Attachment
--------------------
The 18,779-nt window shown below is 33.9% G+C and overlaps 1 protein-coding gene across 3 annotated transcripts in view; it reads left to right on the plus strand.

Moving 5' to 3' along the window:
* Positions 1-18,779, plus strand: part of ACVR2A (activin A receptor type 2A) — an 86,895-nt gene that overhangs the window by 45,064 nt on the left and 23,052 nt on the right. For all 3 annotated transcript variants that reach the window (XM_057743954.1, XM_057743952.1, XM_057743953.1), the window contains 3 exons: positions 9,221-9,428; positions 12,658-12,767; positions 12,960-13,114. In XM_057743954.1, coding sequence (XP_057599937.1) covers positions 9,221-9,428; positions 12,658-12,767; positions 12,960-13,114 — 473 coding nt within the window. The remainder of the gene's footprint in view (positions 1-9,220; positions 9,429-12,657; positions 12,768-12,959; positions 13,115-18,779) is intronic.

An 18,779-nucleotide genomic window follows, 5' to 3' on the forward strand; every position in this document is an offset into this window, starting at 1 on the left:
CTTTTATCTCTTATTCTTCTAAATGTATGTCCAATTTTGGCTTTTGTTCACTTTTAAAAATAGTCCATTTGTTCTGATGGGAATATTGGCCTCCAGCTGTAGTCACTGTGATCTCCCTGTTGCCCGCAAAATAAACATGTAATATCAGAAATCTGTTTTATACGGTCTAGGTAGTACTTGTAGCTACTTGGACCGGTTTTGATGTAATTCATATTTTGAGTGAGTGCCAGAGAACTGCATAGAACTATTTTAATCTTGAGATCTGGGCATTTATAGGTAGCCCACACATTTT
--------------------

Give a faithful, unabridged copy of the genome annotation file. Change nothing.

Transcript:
The 18,779-nt window shown below is 33.9% G+C and overlaps 1 protein-coding gene across 3 annotated transcripts in view; it reads left to right on the plus strand.

Moving 5' to 3' along the window:
* Positions 1-18,779, plus strand: part of ACVR2A (activin A receptor type 2A) — an 86,895-nt gene that overhangs the window by 45,064 nt on the left and 23,052 nt on the right. For all 3 annotated transcript variants that reach the window (XM_057743954.1, XM_057743952.1, XM_057743953.1), the window contains 3 exons: positions 9,221-9,428; positions 12,658-12,767; positions 12,960-13,114. In XM_057743954.1, coding sequence (XP_057599937.1) covers positions 9,221-9,428; positions 12,658-12,767; positions 12,960-13,114 — 473 coding nt within the window. The remainder of the gene's footprint in view (positions 1-9,220; positions 9,429-12,657; positions 12,768-12,959; positions 13,115-18,779) is intronic.

An 18,779-nucleotide genomic window follows, 5' to 3' on the forward strand; every position in this document is an offset into this window, starting at 1 on the left:
CTTTTATCTCTTATTCTTCTAAATGTATGTCCAATTTTGGCTTTTGTTCACTTTTAAAAATAGTCCATTTGTTCTGATGGGAATATTGGCCTCCAGCTGTAGTCACTGTGATCTCCCTGTTGCCCGCAAAATAAACATGTAATATCAGAAATCTGTTTTATACGGTCTAGGTAGTACTTGTAGCTACTTGGACCGGTTTTGATGTAATTCATATTTTGAGTGAGTGCCAGAGAACTGCATAGAACTATTTTAATCTTGAGATCTGGGCATTTATAGGTAGCCCACACATTTT